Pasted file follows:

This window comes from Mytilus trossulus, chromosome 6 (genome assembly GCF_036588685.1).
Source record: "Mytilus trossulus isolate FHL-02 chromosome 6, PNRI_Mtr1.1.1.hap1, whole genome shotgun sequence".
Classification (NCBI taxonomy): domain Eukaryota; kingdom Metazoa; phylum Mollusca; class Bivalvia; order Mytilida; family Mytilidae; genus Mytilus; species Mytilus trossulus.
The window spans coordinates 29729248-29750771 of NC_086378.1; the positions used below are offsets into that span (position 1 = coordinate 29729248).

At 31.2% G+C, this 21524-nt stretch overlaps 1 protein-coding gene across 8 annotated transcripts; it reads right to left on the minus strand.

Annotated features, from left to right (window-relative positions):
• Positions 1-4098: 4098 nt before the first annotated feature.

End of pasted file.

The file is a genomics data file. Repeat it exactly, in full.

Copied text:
This window comes from Mytilus trossulus, chromosome 6 (genome assembly GCF_036588685.1).
Source record: "Mytilus trossulus isolate FHL-02 chromosome 6, PNRI_Mtr1.1.1.hap1, whole genome shotgun sequence".
Classification (NCBI taxonomy): domain Eukaryota; kingdom Metazoa; phylum Mollusca; class Bivalvia; order Mytilida; family Mytilidae; genus Mytilus; species Mytilus trossulus.
The window spans coordinates 29729248-29750771 of NC_086378.1; the positions used below are offsets into that span (position 1 = coordinate 29729248).

At 31.2% G+C, this 21524-nt stretch overlaps 1 protein-coding gene across 8 annotated transcripts; it reads right to left on the minus strand.

Annotated features, from left to right (window-relative positions):
• Positions 1-4098: 4098 nt before the first annotated feature.